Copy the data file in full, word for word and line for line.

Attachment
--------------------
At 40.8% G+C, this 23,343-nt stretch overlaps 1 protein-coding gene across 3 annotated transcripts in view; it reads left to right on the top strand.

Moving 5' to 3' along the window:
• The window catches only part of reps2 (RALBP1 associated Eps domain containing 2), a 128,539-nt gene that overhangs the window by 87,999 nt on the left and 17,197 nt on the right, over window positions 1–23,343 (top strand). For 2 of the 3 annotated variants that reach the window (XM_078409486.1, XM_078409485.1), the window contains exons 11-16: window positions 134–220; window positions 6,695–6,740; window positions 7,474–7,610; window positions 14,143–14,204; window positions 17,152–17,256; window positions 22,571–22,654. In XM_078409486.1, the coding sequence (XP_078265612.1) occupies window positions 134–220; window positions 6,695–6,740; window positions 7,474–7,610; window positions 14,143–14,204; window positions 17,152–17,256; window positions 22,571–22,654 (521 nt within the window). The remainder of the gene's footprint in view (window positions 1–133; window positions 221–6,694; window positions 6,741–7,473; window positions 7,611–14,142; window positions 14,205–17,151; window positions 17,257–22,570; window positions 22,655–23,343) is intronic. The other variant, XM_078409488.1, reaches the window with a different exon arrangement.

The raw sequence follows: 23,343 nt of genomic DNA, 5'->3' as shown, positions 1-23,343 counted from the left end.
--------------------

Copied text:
At 40.8% G+C, this 23,343-nt stretch overlaps 1 protein-coding gene across 3 annotated transcripts in view; it reads left to right on the top strand.

Moving 5' to 3' along the window:
• The window catches only part of reps2 (RALBP1 associated Eps domain containing 2), a 128,539-nt gene that overhangs the window by 87,999 nt on the left and 17,197 nt on the right, over window positions 1–23,343 (top strand). For 2 of the 3 annotated variants that reach the window (XM_078409486.1, XM_078409485.1), the window contains exons 11-16: window positions 134–220; window positions 6,695–6,740; window positions 7,474–7,610; window positions 14,143–14,204; window positions 17,152–17,256; window positions 22,571–22,654. In XM_078409486.1, the coding sequence (XP_078265612.1) occupies window positions 134–220; window positions 6,695–6,740; window positions 7,474–7,610; window positions 14,143–14,204; window positions 17,152–17,256; window positions 22,571–22,654 (521 nt within the window). The remainder of the gene's footprint in view (window positions 1–133; window positions 221–6,694; window positions 6,741–7,473; window positions 7,611–14,142; window positions 14,205–17,151; window positions 17,257–22,570; window positions 22,655–23,343) is intronic. The other variant, XM_078409488.1, reaches the window with a different exon arrangement.

The raw sequence follows: 23,343 nt of genomic DNA, 5'->3' as shown, positions 1-23,343 counted from the left end.